also, my sister just sent me a new pair of rainbow flipflops and i am besides myself with excitement. i still remember the first pair i ever had, when i was still in high school, and how before i had them i used to try to steal hers because they were so darn comfortable. yesterday another volunteer asked me if my sister liked me, and i just laughed and said pretty assertively, "SHE LOVES ME". and i love her, so much. thanks little baby bonny, thanks for making my life a little brighter each and every day.

01 July 2009

since i've been gone

today is july 1st, i'm posting from my school. i just finished skyping with mom, which happened in spite of the fact that i couldn't figure out the day difference, and asked her to skype me on wednesday. well, it's wednesday here but there it is still just tuesday. i guess i have two years to get used to that.
in the past few weeks a lot of things have happened; i found out my permanent site will be on the other side of bulgaria, a lot closer to the black sea but very far from sofia, from my host family, from all the things to which i am accustomed now. the village is mostly turkish bulgarians, which is something that i had not anticipated. the first night during my visit there i heard a muslim call to prayer for the first time. it was beautiful, and i was informed that it was being sung live, which is unusual. i felt sort of upset with myself for my ignorance of this part of the country, of this culture, but grateful at the same time to have the opportunity to learn more about this particular slice of the population.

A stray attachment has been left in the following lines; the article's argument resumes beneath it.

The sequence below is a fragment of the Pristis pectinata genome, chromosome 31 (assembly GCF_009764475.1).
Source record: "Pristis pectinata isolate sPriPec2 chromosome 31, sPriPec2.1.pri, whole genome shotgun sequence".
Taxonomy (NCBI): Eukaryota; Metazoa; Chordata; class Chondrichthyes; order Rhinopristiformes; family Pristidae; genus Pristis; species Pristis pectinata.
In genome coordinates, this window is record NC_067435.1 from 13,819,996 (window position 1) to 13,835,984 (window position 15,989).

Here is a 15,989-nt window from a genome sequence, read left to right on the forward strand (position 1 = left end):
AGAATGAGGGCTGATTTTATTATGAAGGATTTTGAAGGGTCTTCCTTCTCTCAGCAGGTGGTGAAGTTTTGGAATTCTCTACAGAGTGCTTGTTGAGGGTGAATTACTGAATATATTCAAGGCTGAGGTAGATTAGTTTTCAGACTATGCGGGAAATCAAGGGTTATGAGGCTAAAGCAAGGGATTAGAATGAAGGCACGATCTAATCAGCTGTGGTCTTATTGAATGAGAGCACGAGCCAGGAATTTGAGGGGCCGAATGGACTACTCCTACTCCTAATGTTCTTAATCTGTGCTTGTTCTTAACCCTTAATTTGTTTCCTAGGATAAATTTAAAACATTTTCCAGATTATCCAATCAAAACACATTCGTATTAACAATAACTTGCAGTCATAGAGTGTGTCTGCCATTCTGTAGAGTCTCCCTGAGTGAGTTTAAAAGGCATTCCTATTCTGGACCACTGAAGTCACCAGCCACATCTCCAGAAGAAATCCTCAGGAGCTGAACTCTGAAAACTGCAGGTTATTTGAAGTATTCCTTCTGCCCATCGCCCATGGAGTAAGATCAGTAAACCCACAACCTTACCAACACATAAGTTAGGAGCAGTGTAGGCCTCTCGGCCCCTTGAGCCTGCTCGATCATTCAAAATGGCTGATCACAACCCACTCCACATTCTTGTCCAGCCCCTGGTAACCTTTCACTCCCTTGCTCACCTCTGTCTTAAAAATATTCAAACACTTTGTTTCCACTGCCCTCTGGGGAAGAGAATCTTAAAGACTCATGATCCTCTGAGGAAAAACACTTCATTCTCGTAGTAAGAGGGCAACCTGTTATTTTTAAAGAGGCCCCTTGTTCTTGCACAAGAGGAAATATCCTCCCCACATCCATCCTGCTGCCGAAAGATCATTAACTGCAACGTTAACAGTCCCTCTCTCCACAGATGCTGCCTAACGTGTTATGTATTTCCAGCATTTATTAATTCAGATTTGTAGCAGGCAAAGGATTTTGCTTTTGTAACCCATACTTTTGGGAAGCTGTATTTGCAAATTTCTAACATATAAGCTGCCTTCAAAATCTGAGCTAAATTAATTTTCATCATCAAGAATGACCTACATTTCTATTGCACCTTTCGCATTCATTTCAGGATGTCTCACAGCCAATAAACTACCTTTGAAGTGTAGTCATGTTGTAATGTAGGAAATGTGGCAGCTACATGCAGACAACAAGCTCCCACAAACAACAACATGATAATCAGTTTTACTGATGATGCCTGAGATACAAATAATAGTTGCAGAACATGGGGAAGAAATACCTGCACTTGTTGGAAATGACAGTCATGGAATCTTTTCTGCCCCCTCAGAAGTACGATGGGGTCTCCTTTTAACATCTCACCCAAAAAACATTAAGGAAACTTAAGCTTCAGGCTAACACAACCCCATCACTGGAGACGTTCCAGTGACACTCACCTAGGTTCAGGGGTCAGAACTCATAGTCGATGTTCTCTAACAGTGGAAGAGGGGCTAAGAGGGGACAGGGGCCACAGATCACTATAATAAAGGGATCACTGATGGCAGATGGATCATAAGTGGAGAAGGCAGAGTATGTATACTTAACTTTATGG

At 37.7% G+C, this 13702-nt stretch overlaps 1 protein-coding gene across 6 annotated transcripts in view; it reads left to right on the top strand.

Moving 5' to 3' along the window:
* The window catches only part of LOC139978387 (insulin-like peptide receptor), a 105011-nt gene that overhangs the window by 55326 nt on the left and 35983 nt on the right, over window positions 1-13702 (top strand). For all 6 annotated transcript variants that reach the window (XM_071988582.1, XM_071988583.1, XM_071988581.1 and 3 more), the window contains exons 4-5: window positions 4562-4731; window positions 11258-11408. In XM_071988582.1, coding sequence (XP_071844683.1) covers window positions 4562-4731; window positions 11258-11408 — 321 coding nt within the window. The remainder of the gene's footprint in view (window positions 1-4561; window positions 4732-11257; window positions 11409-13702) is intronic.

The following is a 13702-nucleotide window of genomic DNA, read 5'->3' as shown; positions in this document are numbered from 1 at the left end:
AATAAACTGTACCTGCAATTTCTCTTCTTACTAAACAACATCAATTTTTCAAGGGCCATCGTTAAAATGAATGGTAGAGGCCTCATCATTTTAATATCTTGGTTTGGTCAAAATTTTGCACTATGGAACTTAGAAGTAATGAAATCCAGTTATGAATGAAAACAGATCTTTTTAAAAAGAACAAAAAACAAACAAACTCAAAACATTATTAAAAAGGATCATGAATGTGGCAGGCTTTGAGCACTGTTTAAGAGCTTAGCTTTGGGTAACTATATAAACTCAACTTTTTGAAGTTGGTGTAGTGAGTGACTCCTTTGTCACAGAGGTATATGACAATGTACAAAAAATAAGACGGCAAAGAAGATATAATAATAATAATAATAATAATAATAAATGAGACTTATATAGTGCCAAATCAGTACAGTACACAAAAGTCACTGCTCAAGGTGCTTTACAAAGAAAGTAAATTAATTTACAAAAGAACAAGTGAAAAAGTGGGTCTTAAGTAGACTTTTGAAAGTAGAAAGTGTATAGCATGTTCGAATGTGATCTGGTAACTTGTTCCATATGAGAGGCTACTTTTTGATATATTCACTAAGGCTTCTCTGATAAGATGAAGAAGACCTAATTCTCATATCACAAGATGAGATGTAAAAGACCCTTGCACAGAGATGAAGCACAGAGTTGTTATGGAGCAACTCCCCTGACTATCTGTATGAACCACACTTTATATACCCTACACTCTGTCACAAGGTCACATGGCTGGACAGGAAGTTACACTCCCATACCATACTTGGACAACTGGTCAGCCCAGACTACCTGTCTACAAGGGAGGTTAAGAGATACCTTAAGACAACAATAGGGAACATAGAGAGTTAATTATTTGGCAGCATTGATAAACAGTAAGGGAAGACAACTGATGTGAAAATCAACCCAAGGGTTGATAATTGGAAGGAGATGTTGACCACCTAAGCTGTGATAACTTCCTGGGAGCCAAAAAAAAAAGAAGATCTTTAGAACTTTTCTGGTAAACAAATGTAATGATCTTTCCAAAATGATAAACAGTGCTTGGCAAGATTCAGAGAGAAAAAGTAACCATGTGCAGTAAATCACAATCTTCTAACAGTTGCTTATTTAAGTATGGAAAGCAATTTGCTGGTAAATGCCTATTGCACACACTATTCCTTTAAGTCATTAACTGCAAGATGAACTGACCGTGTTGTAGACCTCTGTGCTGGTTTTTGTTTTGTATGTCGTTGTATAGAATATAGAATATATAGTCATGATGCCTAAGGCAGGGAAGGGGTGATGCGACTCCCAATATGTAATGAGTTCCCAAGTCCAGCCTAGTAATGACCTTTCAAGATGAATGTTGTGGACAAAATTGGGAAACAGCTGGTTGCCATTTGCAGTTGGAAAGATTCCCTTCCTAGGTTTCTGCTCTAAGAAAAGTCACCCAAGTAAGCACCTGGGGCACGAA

the village is not so different than my own, except that by the end of this thing i will probably be speaking a bulgarian dialect that includes a lot of turkish words. here's the first one i learned: ana in turkish means mother.